North Carolina

Larry Fedora’s fourth season in Chapel Hill resulted in a breakout year. The Tar Heels won the ACC’s Coastal Division with an 11-3 record and a perfect 8-0 mark in the regular season in conference play. The No. 15 ranking in the Associated Press poll was the program’s first finish in the top 25 since 1997. North Carolina should open 2016 as the favorite in the Coastal, but there are a few roadblocks to a repeat. The schedule is tougher this season, and the Tar Heels still need more improvement out of their defense. While there are question marks, there is reason to believe North Carolina could be a better team in 2016 than it was last year. Quarterback Mitch Trubisky is a rising star in the ACC, and running back Elijah Hood returns after rushing for 1,463 yards last season. Additionally, four starters are back on the offensive line, and the receiving corps is among the best in college football. Question marks remain about the front seven, but the secondary boasts a talented cornerback duo in M.J. Stewart and Des Lawrence. As mentioned above, there’s little doubt the schedule is tougher. North Carolina has to play Georgia in non-conference play and catches Florida State in a crossover game with the Atlantic. However, those games offer an opportunity for the Tar Heels to pick up marquee wins and play their way into the playoff conversation.

 

Oregon

Most preseason rankings indicate the Pac-12 is on the outside of the College Football Playoff picture for 2016. However, there’s plenty of time for a playoff contender to emerge. Oregon has won at least 10 games in seven out of the last eight seasons and just missed hitting the double-digit mark in 2015 with three losses by one score. Despite the departure of coordinator Scott Frost to UCF and a new quarterback taking over, the Ducks will have a high-powered offense once again. Running back Royce Freeman headlines a deep backfield, and there’s no shortage of playmakers at receiver. Shoring up the offensive line and deciding on a quarterback – FCS transfer Dakota Prukop or Travis Jonsen – are the biggest question marks for coach Mark Helfrich. The addition of Brady Hoke as the defensive coordinator should help a unit that surrendered 37.5 points a game last year. While the Ducks have road trips to Utah, USC and Washington State in league play, Stanford and Washington have to visit Eugene.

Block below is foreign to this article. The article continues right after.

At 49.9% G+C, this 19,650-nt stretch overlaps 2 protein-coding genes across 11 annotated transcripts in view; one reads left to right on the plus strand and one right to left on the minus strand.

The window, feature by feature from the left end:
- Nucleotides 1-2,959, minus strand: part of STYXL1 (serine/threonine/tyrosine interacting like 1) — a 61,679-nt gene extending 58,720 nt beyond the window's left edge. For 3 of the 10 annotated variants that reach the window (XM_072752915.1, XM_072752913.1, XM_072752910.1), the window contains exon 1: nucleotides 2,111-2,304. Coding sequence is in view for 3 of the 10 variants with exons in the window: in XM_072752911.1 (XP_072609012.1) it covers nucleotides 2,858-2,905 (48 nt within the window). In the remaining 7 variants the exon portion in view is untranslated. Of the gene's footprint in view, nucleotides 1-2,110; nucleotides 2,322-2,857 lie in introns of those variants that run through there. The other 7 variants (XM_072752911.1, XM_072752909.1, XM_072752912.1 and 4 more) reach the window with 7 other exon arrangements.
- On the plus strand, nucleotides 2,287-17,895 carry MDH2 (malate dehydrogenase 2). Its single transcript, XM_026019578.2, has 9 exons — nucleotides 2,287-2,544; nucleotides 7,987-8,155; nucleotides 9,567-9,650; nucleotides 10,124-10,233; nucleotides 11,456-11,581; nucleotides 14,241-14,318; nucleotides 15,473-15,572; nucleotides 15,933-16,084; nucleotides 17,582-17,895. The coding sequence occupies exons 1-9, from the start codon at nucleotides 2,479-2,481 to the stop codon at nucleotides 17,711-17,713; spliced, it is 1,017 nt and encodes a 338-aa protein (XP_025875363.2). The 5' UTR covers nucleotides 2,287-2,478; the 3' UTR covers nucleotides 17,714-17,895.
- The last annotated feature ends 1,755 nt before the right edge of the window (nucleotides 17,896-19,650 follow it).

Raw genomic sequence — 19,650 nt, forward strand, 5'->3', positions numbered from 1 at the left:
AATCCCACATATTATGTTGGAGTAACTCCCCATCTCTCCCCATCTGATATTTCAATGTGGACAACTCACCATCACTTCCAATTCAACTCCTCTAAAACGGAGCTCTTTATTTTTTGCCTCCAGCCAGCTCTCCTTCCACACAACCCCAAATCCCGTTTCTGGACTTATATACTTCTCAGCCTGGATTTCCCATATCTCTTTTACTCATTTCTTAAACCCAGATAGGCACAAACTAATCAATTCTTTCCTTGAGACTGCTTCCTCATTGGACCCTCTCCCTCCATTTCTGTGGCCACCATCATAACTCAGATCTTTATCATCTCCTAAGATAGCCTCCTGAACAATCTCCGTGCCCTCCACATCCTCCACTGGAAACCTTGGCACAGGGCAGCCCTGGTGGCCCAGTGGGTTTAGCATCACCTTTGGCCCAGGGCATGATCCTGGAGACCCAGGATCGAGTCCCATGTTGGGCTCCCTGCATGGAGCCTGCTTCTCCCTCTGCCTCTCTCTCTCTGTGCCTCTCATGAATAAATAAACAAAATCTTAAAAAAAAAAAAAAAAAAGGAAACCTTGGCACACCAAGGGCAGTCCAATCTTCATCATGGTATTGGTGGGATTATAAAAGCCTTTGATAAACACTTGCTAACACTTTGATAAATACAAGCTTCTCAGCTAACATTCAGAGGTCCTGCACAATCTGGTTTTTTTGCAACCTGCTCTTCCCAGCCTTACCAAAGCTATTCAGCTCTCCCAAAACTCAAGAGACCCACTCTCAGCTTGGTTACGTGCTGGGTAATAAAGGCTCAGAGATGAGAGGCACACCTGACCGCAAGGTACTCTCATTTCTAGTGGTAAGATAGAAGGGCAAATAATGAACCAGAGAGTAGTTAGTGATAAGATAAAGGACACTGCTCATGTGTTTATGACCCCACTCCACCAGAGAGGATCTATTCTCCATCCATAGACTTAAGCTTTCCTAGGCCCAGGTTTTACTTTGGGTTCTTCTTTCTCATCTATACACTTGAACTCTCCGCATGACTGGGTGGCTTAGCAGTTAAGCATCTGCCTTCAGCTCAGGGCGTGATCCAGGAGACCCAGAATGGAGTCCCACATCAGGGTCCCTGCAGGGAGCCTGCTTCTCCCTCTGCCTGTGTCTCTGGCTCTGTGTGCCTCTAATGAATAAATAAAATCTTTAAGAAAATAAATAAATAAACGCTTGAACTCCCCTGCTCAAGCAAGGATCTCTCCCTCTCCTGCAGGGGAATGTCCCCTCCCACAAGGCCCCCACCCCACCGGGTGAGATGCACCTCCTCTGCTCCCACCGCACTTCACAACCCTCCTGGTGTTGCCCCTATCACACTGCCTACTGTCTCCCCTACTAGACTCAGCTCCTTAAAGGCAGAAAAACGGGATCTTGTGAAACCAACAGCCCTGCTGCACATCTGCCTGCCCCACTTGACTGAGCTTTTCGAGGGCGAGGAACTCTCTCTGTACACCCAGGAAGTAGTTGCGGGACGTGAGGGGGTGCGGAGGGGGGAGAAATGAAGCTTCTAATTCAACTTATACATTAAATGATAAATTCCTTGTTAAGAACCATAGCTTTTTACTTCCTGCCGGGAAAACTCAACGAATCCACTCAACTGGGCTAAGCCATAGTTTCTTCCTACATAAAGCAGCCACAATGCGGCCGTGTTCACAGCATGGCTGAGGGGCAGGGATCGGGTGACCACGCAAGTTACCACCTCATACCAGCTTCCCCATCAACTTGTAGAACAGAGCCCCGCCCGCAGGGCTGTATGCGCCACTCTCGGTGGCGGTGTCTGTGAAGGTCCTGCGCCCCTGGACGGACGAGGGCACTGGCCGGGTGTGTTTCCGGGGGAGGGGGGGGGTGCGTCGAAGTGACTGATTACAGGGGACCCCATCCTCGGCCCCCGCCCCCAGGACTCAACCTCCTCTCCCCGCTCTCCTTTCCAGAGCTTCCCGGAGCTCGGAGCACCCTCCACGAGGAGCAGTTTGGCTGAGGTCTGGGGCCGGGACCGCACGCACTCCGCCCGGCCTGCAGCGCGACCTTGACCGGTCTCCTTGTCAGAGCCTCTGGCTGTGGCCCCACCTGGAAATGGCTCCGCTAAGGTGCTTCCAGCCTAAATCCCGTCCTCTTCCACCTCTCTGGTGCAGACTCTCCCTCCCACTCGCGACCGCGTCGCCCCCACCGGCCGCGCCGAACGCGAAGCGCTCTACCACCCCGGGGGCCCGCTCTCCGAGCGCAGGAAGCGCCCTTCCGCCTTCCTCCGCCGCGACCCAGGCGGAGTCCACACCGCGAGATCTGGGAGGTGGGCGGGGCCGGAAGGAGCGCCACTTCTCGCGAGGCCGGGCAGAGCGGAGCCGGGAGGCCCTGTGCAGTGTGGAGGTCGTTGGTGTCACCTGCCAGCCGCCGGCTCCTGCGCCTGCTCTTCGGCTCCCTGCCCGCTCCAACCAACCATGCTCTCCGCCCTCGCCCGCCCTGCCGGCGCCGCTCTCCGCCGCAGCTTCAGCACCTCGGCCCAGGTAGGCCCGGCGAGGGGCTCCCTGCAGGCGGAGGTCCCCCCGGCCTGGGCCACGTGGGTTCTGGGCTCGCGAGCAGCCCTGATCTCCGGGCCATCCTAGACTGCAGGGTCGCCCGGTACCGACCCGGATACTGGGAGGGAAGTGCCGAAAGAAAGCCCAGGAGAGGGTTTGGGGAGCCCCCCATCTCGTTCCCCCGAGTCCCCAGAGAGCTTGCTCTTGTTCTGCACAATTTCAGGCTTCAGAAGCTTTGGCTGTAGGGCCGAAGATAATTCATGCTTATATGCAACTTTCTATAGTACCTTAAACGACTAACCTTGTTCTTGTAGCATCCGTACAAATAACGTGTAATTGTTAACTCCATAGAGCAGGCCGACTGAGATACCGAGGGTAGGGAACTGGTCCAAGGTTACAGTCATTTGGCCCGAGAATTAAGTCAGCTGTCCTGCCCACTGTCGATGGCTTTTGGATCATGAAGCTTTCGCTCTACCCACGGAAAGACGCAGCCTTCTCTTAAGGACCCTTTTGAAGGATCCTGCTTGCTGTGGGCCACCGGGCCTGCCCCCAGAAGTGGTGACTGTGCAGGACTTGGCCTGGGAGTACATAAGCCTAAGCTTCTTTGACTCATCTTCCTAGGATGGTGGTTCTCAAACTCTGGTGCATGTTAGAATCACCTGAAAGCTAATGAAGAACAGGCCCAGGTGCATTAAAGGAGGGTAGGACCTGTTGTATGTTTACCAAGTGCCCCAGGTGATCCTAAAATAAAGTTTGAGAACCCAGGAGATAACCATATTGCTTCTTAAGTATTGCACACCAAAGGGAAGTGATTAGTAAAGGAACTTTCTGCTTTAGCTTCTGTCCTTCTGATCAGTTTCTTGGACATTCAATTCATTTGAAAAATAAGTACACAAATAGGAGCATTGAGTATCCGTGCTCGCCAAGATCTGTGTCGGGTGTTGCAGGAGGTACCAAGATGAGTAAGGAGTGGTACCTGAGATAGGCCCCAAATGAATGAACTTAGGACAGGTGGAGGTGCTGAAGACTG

Related: College Football's Top 30 Running Backs on the Rise for 2016

 

TCU

Oklahoma is widely considered the favorite in the Big 12, but a repeat trip to the College Football Playoff could be derailed by TCU. The Horned Frogs have won 23 games over the last two seasons and will be anchored by a standout defense and a talented group of skill players for 2016. Quarterback Trevone Boykin leaves big shoes to fill, but Texas A&M transfer Kenny Hill and sophomore Foster Sawyer are talented options and should keep the offense performing at a high level. Even if TCU’s offense doesn’t match its scoring average from 2015 (42.1 ppg), the defense could carry this team to 10 wins. Seven starters are back from a unit that improved throughout 2015, while end James McFarland, cornerback Ranthony Texada, safety Kenny Iloka and linebacker Sammy Douglas are back from injury. With Oklahoma and Oklahoma State visiting Fort Worth, the Horned Frogs will have a chance to surprise in the Big 12.  

 

UCLA

USC might have more overall talent than UCLA, but coach Jim Mora’s team has a few significant advantages over their crosstown rival. The Bruins return the Pac-12's most-talented quarterback (Josh Rosen), have a better coaching situation and feature a more favorable schedule. Rosen had a standout debut as a true freshman last fall and should be even better as a sophomore in 2016. Mora is tweaking the offense to help Rosen’s development, and the Bruins’ supporting cast is anchored by sophomore running back Soso Jamabo and standout left tackle Conor McDermott. Stopping the run was a challenge for the defense last season, but there’s hope for improvement with eight starters back, and the return of Eddie Vanderdoes from injury. UCLA will have a chance to prove right away it belongs in the playoff conversation. The Bruins play at Texas A&M to start the 2016 season and also play at BYU and host Stanford in the month of September. But the schedule gets a little lighter after that stretch, with Utah and USC visiting Pasadena in the second half of the season.